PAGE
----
I wouldn't keep paper out so everyone knows you're taking notes. As a nurse, I know this is a turn off for many people. In our sue-happy society, it just scares people. I've had patients threaten to sue because their meal came up cold (something I have no control over) or because they don't like the color of the blanket (I didn't make this up). If we see someone taking notes, often we'll just avoid going in that room. In the ER, where nothing is really scheduled, that's just asking for long wait times and essentially to be ignored. Is it right? Of course not. But it is the way it is. You'll also cause everyone to treat you differently and definitely less friendly. Most nurses will do things like take off their name tag and not tell you their name if they see you are taking notes. I've even seen some nurses give a false name if asked (not something I agree with, but something I've seen happen).

    I also definitely wouldn't give ANY medication without letting the nurse or medical staff know. That's just asking for trouble.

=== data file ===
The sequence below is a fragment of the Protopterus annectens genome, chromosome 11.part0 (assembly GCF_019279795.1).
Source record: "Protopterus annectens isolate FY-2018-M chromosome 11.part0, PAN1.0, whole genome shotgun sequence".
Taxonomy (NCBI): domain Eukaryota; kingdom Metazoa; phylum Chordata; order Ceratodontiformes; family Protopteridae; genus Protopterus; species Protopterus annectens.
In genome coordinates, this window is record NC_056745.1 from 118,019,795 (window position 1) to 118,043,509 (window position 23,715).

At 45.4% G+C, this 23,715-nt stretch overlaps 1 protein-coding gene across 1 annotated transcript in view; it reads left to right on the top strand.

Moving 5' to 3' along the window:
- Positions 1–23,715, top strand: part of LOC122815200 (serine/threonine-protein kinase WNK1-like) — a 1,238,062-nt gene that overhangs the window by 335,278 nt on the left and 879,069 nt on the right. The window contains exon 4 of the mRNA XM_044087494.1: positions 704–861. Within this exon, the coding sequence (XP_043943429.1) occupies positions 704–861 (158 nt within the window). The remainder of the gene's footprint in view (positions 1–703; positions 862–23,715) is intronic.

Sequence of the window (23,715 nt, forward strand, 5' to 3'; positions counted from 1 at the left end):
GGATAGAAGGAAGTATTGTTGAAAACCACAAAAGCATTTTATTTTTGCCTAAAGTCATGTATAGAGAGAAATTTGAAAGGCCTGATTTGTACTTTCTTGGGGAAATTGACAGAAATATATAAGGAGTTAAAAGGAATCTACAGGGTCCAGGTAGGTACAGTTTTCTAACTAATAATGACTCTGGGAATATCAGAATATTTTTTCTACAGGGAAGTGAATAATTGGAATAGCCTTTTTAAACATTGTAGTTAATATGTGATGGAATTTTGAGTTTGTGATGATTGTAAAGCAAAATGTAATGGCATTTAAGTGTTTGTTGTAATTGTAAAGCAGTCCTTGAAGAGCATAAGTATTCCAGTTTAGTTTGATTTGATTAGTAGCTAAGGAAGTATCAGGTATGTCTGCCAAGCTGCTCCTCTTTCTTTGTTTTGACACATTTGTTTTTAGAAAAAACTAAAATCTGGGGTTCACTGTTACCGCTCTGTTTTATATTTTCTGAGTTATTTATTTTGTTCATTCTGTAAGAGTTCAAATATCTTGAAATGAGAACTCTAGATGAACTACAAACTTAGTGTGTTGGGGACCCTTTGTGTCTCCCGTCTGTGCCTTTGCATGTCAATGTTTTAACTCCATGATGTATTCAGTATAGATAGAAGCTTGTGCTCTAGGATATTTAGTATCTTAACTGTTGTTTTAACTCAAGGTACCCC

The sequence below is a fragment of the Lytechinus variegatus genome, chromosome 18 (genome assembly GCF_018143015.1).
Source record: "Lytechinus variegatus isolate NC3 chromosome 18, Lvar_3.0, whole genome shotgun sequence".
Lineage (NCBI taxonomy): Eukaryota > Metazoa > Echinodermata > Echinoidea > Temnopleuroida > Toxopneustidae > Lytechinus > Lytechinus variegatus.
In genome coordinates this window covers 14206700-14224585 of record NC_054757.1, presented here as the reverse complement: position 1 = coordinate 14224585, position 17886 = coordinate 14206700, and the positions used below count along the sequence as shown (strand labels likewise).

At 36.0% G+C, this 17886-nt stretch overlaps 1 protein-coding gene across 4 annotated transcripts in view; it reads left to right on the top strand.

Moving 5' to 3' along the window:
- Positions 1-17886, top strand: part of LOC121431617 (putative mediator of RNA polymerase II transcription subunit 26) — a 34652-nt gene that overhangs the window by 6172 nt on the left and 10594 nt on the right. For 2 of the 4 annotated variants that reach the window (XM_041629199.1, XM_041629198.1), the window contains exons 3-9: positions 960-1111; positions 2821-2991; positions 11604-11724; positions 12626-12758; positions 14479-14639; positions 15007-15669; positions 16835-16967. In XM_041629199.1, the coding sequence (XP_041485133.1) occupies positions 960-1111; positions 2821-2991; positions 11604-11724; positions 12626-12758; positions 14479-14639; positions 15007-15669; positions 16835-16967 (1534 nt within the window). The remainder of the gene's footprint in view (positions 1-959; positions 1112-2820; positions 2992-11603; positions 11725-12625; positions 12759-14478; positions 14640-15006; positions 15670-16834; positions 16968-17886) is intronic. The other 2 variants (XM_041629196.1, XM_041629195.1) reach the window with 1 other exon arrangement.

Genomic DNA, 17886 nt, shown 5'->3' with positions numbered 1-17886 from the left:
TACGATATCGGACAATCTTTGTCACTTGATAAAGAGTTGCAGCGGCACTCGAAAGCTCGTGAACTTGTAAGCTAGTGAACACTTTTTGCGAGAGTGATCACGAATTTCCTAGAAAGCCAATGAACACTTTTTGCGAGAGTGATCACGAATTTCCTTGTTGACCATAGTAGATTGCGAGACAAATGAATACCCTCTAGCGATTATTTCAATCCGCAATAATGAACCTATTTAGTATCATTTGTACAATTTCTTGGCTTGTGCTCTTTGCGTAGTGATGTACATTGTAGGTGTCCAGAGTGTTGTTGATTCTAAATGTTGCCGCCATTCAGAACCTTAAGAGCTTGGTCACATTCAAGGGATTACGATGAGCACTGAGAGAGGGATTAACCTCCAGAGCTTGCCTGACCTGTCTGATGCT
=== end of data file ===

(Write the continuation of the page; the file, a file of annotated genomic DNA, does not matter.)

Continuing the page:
13. chbarnes

    chbarnes Approved members

    Joined:
    Jul 5, 2008
    Messages:
    1,215
    Many hospitals will permit patients to manage their own diabetes while in the hospital. It's a bit of a gray area for children, but I would continue to manage your child's diabetes until s/he was seen by a doctor and orders have been written. Generally, hospital staff do not know how to run an insulin pump. There are too many different brands. So, unless your child is admitted with significant ketones, you will probably be permitted to manage the pump. Of course, in DKA IV insulin is often given, so the pump isn't needed.